Former Los Angeles Dodgers first baseman Steve Garvey failed to receive enough votes Sunday to be elected to baseball’s Hall of Fame.

Garvey received six votes from a 16-member committee that met Sunday in San Diego at baseball’s winter meetings. Twelve votes — 75% of the committee — were required for election to the Hall of Fame.

Ted Simmons, a catcher for the St. Louis Cardinals and two other teams during a 21-year career from 1968-88, and the late Marvin Miller, who headed the Major League Baseball Players Association from 1966-82, were elected to the Hall of Fame, receiving 13 and 12 votes respectively.

Simmons fell one vote short of being elected when individuals from what the Hall of Fame defines as the Modern Baseball Era — candidates whose greatest contributions to baseball came from 1970 to 1987 — were last considered for election to the Hall of Fame in December 2017.

Miller received seven votes in 2017, five short of the 75% needed for election.

The other former Dodger on Sunday’s ballot, Tommy John, was among four candidates receiving three or fewer votes. The exact total was not released by the Hall of Fame.

Dwight Evans, who attended Granada Hills and Chatsworth high schools before becoming one of 34 major leaguers with at least 1,300 runs scored, 1,300 RBI and 1,300 walks, received eight votes.

Figures from the Modern Baseball Era are considered twice in a five-year period for election to the Hall of Fame. They will next be considered in 2022.

The committee appointed by the Hall of Fame to evaluate the Modern Baseball Era candidates consisted of Hall of Famers George Brett, Rod Carew, Dennis Eckersley, Eddie Murray, Ozzie Smith and Robin Yount; six major league executives and four media members or historians.

The closest Garvey came to being elected to the Hall of Fame by members of the Baseball Writers Association of America was in 1995, his third year of eligibility, when he received 42.6% of the vote. He received over 40% two other times.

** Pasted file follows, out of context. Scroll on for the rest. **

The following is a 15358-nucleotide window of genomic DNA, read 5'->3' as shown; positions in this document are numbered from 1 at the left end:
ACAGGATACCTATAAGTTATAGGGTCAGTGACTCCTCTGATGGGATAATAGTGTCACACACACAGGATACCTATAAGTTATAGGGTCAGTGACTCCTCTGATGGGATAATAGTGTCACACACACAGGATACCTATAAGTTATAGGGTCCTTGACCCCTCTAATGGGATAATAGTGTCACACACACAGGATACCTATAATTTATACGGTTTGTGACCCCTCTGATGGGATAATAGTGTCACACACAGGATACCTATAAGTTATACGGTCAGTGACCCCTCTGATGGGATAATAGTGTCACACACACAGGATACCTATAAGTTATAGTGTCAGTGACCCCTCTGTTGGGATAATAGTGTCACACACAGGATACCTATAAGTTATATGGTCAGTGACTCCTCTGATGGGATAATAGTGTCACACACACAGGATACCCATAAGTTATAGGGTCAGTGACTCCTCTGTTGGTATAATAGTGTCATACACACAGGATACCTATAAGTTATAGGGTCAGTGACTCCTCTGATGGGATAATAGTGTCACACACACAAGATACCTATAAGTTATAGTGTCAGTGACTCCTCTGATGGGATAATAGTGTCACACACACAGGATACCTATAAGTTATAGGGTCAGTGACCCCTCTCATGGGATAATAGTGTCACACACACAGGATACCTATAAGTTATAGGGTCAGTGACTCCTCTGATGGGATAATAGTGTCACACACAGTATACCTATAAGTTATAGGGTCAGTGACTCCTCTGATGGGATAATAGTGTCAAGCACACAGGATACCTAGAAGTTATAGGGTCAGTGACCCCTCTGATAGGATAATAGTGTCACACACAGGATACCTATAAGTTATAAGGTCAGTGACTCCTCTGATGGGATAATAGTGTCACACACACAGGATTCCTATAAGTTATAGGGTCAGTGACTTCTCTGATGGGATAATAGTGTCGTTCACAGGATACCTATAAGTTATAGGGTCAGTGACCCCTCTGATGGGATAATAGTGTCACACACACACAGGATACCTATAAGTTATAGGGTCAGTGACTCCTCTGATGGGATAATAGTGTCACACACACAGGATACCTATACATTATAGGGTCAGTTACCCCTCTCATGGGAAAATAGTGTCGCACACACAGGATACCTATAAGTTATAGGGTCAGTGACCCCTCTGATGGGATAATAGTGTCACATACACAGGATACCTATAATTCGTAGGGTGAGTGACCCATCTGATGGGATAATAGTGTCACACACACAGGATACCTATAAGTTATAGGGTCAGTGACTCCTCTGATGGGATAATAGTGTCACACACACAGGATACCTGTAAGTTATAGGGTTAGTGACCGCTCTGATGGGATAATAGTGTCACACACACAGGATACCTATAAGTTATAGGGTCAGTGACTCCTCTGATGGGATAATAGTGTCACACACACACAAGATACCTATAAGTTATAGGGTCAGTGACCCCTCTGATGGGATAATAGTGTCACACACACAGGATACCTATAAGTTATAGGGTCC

Votes from 75% of the writers voting is required to be elected to the Hall of Fame.

Garvey played for the Dodgers from 1969 through 1982. He is fifth in team history in hits (1,968) and runs batted in (992), sixth in home runs (211), extra-base hits (579) and total bases (3,004) and third in doubles (333).

Garvey was the National League MVP in 1974 and MVP in the NL Championship Series in 1978, the second year it was awarded. He was also selected as the 1984 NLCS MVP while playing for the San Diego Padres, where Garvey completed his career from 1983-87.

Garvey’s 1,207 consecutive game streak from 1975 to 1983 was the third longest in major league history when it ended after he broke his thumb in a home plate collision on July 29, 1983. It is now the fourth longest behind Cal Ripken Jr. (2,632), Lou Gehrig (2,130) and Everett Scott (1,307).

The first 1,107 games were with the Dodgers and the final 100 were with the Padres.

Garvey made the first of his 10 All-Star Game appearances in 1974 when he was elected as the NL’s starting first baseman as a write-in candidate. He was selected as the game’s MVP for going two-for-four with an RBI and scoring a run. He was also the MVP of the 1978 All-Star Game.

Garvey went from a wild-throwing third baseman to a slick-fielding first baseman, receiving four Gold Glove awards and sharing the Dodgers’ highest career fielding percentage for a first baseman, .996, with Wes Parker.

John won 288 games, 26th most in baseball history. All but two of the pitchers ahead of John are in the Hall of Fame.

The exceptions are Roger Clemens, ninth on the list with 354 victories, who has been dogged by suspicion he used performance-enhancing drugs, and the 19th-century pitcher Bobby Mathews, 25th on the list with 297 victories, who played his entire career when the pitching mound was 50 feet from home plate, 10 feet, 6 inches less than the current distance.

John is best remembered for undergoing a pioneering operation performed by Dr. Frank Jobe in 1974 that allowed him to continue his career after damaging the ulnar collateral ligament in his pitching arm. The procedure is now known as “Tommy John surgery.”

John received his highest percentage of votes from baseball writers in his final year of eligibility, 2009, 31.7%, the only time he topped 30%.

Individuals whose greatest contributions to baseball came from 1950 to 1969, what the Hall of Fame defines as the Golden Days Era, and before 1950, the Early Baseball Era, will be considered for the Hall of Fame next year.

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